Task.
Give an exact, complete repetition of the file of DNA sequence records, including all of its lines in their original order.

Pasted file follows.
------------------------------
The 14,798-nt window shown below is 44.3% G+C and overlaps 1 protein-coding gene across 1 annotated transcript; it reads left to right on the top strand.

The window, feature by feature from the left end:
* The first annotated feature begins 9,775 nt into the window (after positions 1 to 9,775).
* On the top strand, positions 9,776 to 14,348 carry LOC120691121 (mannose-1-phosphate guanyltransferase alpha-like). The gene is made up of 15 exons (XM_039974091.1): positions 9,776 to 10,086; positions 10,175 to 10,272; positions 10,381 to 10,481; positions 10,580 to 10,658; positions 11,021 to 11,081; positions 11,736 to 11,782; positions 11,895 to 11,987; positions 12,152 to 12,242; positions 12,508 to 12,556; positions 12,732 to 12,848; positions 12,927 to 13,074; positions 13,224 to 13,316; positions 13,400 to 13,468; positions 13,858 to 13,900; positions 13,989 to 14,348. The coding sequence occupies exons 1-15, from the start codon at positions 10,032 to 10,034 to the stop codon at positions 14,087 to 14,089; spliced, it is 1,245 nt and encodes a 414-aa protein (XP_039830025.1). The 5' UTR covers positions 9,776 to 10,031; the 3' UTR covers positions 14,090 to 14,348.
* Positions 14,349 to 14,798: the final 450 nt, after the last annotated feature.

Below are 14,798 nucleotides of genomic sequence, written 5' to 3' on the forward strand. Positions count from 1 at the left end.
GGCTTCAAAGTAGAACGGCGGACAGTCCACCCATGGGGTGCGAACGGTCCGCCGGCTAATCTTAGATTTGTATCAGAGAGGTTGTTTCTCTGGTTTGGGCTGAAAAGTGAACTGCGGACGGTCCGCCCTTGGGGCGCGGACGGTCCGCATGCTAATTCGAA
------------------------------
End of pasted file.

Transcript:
The 14,798-nt window shown below is 44.3% G+C and overlaps 1 protein-coding gene across 1 annotated transcript; it reads left to right on the top strand.

The window, feature by feature from the left end:
* The first annotated feature begins 9,775 nt into the window (after positions 1 to 9,775).
* On the top strand, positions 9,776 to 14,348 carry LOC120691121 (mannose-1-phosphate guanyltransferase alpha-like). The gene is made up of 15 exons (XM_039974091.1): positions 9,776 to 10,086; positions 10,175 to 10,272; positions 10,381 to 10,481; positions 10,580 to 10,658; positions 11,021 to 11,081; positions 11,736 to 11,782; positions 11,895 to 11,987; positions 12,152 to 12,242; positions 12,508 to 12,556; positions 12,732 to 12,848; positions 12,927 to 13,074; positions 13,224 to 13,316; positions 13,400 to 13,468; positions 13,858 to 13,900; positions 13,989 to 14,348. The coding sequence occupies exons 1-15, from the start codon at positions 10,032 to 10,034 to the stop codon at positions 14,087 to 14,089; spliced, it is 1,245 nt and encodes a 414-aa protein (XP_039830025.1). The 5' UTR covers positions 9,776 to 10,031; the 3' UTR covers positions 14,090 to 14,348.
* Positions 14,349 to 14,798: the final 450 nt, after the last annotated feature.

Below are 14,798 nucleotides of genomic sequence, written 5' to 3' on the forward strand. Positions count from 1 at the left end.
GGCTTCAAAGTAGAACGGCGGACAGTCCACCCATGGGGTGCGAACGGTCCGCCGGCTAATCTTAGATTTGTATCAGAGAGGTTGTTTCTCTGGTTTGGGCTGAAAAGTGAACTGCGGACGGTCCGCCCTTGGGGCGCGGACGGTCCGCATGCTAATTCGAA